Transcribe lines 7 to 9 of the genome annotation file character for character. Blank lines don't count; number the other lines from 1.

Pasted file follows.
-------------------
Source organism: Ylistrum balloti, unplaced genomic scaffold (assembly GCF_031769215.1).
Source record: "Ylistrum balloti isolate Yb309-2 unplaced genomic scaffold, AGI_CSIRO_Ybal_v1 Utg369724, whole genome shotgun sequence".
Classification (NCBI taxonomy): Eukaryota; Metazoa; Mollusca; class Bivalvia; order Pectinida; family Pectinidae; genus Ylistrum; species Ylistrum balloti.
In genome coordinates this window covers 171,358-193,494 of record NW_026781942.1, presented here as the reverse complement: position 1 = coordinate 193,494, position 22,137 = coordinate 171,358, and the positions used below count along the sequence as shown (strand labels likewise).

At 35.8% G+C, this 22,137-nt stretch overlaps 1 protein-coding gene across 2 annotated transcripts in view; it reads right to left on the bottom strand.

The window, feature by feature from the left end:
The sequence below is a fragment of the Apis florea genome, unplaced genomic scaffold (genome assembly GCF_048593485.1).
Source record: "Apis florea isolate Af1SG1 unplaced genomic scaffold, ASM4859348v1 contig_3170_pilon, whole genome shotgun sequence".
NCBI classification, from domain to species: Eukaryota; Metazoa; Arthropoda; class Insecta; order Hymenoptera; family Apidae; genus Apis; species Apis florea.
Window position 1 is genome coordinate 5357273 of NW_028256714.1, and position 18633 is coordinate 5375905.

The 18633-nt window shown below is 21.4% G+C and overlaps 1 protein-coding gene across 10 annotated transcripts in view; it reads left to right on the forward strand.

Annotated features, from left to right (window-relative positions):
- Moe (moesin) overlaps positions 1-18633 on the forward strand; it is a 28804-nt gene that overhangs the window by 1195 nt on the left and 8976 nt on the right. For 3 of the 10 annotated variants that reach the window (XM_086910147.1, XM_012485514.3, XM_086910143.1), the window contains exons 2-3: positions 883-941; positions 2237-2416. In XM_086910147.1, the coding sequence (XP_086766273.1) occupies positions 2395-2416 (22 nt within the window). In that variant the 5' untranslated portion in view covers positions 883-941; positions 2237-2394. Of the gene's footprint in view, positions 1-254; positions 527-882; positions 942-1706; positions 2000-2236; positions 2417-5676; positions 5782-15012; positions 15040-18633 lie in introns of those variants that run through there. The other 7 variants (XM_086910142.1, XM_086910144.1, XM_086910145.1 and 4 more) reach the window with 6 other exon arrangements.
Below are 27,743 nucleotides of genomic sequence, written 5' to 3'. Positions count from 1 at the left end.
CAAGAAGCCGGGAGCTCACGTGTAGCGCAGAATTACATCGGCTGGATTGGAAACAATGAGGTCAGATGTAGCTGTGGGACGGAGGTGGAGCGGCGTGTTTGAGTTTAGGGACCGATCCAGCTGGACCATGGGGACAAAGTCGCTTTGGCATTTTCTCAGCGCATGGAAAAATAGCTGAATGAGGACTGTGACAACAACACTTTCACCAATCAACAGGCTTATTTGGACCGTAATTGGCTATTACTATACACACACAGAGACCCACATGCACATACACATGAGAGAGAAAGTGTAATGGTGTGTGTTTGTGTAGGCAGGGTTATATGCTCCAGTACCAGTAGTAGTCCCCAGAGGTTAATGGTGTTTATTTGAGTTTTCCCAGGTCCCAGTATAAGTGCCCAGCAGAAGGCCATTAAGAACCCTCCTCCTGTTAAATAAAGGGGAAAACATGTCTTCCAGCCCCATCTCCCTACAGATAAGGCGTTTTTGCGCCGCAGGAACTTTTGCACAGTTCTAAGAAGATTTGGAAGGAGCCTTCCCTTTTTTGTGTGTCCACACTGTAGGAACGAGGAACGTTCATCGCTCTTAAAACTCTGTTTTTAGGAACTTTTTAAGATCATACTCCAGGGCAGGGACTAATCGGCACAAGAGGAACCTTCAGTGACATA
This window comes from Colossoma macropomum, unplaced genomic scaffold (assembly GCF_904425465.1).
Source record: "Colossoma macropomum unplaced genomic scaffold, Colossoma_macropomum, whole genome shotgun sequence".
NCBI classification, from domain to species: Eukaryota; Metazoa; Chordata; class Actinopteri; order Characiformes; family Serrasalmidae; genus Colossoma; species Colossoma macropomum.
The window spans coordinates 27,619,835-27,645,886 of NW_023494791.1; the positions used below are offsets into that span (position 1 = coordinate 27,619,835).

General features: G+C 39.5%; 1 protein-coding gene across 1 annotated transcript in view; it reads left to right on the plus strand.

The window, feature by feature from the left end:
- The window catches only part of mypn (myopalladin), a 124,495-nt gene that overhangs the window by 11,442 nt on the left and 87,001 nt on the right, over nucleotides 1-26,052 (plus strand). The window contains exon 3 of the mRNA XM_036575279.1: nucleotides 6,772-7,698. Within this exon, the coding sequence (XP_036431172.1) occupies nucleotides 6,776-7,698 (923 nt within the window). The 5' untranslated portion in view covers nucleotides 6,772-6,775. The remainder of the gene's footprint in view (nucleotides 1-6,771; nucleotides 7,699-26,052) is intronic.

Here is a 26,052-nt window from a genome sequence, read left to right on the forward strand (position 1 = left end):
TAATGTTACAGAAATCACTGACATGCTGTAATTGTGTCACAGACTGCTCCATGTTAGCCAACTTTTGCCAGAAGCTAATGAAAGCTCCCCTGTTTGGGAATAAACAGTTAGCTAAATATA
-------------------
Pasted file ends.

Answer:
The sequence below is a fragment of the Apis florea genome, unplaced genomic scaffold (genome assembly GCF_048593485.1).
Source record: "Apis florea isolate Af1SG1 unplaced genomic scaffold, ASM4859348v1 contig_3170_pilon, whole genome shotgun sequence".
NCBI classification, from domain to species: Eukaryota; Metazoa; Arthropoda; class Insecta; order Hymenoptera; family Apidae; genus Apis; species Apis florea.